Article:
In the days of Moses, after the Israelites were freed from slavery and were following Moses into the promised land, there was quite a bit of doubt from the crowd about their overall well-being. Like, for example, what they would eat. In Egypt, they muttered, “we sat around pots of meat and ate all the food we wanted, but you have brought us out into the desert to starve this entire assembly to death.” Exodus 16.
Never mind the fact that they witnessed Moses part an entire sea with a staff, or that they saw God’s manifestation in the form of a moving cloud or pillar of fire, or countless other miracles in their midst. Now they are all grumbling about the good ‘ole days of slavery back in Egypt before the revolution. Because at least then they had food. Also? They were slaves in a foreign land in captivity not free to worship or live their own lives as they wished and sometimes their children were murdered. But details details. . .
So God introduced manna, which was like wafers with honey, that appeared like dew and melted off with the sun, that people could eat or grind into powder and make cakes. They couldn’t save it until the next day because then it would rot, and they had to just trust that God would provide from day to day. And I suppose that worked for a while.
Until they were like “GOOD GRACIOUS WE ARE TIRED OF THIS FREAKING WAFER-BREAD.” Sadly, I kinda get this. Three days of leftover lasagna and I feel like I’ve been punished. How can I be expected to eat it any more? So “the Israelites started wailing and said, “If only we had meat to eat! We remember the fish we ate in Egypt at no cost—also the cucumbers, melons, leeks, onions and garlic. But now we have lost our appetite; we never see anything but this manna!” Now ya’ll know I’m a Texas girl, and I fully understand the need for a good healthy dose of barbeque. And I am starting to feel like there’s a lesson in this passage that I am not quite sure I want to hear.
God heard their grumbling, and quail descended upon them. But God was getting tired of the overall disobedience. “Now the people complained about their hardships in the hearing of the Lord, and when he heard them his anger was aroused. Then fire from the Lord burned among them and consumed some of the outskirts of the camp. When the people cried out to Moses, he prayed to the Lord and the fire died down.” Numbers 11.
All I can say here is thank God for Moses, who always acted as a mediator on behalf of the people. But it’s easy for us to look at the Israelites and think “why how utterly foolish of them. Could they not see God’s hand providing for them? Why did they doubt after the miracles and the provisions, and why were they always grumbling?”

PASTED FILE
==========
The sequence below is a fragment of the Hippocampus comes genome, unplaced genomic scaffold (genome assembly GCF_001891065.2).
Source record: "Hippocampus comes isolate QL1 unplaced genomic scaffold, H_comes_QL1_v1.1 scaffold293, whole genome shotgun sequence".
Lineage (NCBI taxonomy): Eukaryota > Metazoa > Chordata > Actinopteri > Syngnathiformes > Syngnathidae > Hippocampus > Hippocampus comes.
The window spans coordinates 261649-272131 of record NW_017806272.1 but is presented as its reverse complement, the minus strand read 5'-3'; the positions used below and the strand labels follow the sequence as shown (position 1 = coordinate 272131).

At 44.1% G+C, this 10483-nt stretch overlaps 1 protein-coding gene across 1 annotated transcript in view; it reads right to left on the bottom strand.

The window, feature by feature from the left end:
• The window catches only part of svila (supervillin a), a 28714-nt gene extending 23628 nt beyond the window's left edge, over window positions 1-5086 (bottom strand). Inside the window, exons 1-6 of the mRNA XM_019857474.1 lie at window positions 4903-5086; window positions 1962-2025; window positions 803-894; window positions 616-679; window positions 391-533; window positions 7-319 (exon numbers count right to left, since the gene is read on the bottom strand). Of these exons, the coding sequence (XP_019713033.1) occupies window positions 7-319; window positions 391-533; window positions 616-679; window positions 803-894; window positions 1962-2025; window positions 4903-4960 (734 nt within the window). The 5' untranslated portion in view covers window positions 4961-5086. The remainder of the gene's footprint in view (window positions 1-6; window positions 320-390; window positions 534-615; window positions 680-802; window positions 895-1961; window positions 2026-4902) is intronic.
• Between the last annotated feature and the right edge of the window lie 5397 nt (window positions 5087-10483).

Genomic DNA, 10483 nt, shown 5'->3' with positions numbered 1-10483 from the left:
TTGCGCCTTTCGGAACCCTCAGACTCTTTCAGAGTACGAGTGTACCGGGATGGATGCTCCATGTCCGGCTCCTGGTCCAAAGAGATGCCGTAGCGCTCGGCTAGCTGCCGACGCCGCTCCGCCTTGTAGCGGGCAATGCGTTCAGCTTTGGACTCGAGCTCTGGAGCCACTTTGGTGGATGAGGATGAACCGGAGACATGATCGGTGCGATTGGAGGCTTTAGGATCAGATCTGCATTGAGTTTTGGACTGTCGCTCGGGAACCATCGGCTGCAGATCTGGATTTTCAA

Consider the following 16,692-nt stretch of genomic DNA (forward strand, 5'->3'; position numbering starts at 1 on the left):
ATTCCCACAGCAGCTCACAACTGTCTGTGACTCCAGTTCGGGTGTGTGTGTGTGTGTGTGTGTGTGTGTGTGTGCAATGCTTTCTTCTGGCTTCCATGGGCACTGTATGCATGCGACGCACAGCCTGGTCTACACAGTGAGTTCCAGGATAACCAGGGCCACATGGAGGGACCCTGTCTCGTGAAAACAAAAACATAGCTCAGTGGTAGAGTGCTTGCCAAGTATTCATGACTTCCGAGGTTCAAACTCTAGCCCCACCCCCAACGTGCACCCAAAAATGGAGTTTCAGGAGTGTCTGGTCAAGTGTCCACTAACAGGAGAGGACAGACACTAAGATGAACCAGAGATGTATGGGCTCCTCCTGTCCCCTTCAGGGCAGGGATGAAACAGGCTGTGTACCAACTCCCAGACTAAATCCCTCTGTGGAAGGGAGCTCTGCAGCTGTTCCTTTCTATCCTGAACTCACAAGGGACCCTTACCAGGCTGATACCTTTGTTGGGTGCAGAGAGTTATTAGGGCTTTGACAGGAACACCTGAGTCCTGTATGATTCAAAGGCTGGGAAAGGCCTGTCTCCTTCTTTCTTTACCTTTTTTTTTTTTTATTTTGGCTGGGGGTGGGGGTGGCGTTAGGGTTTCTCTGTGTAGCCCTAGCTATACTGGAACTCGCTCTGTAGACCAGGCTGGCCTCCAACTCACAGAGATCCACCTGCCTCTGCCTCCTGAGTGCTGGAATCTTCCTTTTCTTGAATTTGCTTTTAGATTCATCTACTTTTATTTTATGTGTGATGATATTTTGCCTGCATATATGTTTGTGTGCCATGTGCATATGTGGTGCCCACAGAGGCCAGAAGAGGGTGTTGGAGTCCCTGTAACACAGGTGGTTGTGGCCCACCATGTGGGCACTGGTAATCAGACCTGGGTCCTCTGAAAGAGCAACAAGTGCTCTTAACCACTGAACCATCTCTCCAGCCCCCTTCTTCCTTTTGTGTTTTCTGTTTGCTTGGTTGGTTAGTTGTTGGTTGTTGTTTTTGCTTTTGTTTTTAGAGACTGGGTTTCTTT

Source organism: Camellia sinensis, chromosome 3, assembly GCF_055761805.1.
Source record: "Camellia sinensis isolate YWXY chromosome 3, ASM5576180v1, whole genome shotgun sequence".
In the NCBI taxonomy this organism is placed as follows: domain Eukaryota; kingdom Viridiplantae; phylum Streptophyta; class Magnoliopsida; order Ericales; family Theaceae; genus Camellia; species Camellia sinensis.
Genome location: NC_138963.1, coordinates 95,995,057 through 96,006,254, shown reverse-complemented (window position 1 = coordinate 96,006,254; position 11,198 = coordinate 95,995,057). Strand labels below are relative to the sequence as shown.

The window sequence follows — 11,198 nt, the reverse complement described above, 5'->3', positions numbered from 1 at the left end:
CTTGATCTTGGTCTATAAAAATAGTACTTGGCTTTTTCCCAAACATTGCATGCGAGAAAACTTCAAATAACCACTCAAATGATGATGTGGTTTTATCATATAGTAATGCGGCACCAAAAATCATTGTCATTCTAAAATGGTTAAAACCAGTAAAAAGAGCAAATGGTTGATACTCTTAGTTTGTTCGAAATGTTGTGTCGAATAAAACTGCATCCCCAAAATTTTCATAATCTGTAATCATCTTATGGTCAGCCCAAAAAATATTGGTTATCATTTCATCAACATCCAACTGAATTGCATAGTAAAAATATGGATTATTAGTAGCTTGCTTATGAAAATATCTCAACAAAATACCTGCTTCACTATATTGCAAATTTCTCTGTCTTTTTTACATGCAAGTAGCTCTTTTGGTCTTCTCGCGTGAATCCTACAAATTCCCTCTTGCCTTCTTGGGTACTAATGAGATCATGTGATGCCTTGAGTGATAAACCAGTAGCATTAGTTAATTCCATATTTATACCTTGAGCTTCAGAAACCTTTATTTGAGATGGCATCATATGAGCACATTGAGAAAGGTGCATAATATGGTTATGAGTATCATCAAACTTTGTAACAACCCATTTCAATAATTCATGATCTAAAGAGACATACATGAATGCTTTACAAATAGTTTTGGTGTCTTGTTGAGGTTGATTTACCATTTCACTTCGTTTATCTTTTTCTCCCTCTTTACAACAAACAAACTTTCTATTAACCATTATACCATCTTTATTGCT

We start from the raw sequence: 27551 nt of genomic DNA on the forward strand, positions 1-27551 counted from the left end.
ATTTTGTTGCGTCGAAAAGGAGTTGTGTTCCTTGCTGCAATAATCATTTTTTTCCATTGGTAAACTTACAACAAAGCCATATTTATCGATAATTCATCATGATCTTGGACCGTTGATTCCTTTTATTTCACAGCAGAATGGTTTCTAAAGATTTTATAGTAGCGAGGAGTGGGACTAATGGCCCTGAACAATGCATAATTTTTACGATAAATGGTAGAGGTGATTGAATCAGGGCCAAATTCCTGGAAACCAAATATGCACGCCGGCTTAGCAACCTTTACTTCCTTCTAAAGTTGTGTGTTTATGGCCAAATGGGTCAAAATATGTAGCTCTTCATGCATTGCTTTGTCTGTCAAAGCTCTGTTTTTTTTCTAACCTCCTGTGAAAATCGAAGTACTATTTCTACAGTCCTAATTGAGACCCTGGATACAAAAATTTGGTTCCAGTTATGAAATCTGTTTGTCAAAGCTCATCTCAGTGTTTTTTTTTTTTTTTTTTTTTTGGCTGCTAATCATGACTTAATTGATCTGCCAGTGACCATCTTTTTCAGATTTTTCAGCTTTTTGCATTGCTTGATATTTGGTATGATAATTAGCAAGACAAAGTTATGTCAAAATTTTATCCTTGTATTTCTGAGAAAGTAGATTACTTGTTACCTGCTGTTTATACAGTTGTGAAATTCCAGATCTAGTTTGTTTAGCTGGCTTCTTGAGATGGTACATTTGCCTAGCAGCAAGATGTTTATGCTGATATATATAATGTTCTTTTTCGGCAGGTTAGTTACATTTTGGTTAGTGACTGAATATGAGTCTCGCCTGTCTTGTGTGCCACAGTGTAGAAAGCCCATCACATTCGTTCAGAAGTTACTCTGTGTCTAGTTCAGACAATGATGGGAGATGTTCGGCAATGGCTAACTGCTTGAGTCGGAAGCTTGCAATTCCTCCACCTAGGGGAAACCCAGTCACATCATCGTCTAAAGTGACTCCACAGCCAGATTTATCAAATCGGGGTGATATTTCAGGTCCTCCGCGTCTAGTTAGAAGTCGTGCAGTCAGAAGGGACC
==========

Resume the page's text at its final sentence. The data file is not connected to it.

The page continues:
But just for grins and giggles, let’s fast forward a few thousand years. To a home in Austin where a young woman lives with her two young children. Where, by God’s provision, she has managed to secure a job, maintain a network of friends, keep a beautiful home, enjoy vibrant and funny offspring, have access to Pinterest and books and pictures and chocolate, and share the joy with healthy parents and a newfound love. This person is of course me, and yet this is what goes through my head many days:
I’m cold. I’ve gained a few pounds. The commute is long. Damn, my head hurts. And then I scowl, because I don’t have time to write, or play with the kids as much as I’d like, or cook long home-cooked meals or bake honey-wheat bread like I used to before the divorce. And I pray selfish prayers and find myself quick-tempered and want easy fixes to what I view as problems.
And it hits me: I’m no different from the Israelites. The constant complaining despite the knowledge of God’s provisions, of milk and honey on the other side of the ridge, of how God is working and planning and preparing. I often hope it’s not too late for me. I throw myself down prostrate in shame at my general lack of trust, disobedience in the waiting times, and damned impatience, which is my own human failing. Maybe Moses still watches out for us foolish ones, up in the clouds. I hope so: I need it.
But I hear it all the time. The pay is not enough. The work is too hard. The kids are too loud. We are the only ones who do the laundry round here. It rattles around in my brain when I’m at work or out at night or talking with friends. We all sit around and generally complain about what we perceive as the degenerate situation of our [middle class healthy beautiful] lives.
I’ve had a strong feeling lately these words are drops of blood as we speak them, and with enough negative words they turn into to a trickle, and a slow bleed, and soon enough our life is pouring out from us, and we are dry. And the word manna keeps ringing in my ears like a repetitive refrain.
Provisions. Daily. Without fail.
Let us not spew warm vinegar into ears and hearts. Let us look around with gratitude and satisfaction in the abundance we’ve been so freely given. And when it’s hard work it’s just hard work, and when it hurts it still freaking hurts, and sometimes your dog still poops in the neighbor’s yard. My four-year-old wanted me to say that part as I was reading this to him aloud. But let our words instead be sweet as roses to those who hear it, true and honest and real. For we are not just asked to be patient and diligent while waiting on God’s promises as a sort-of-generally-nice-thing-to-do. If we are truly God’s children and trust in his control over our lives, it’s an expectation.
God, help us give thanks at all times, always, without fail. For the manna that falls. The love that endures. The life we walk through every day. For we are so exceedingly blessed. Deliver us from evil, even when that evil is simply ourselves, complaining.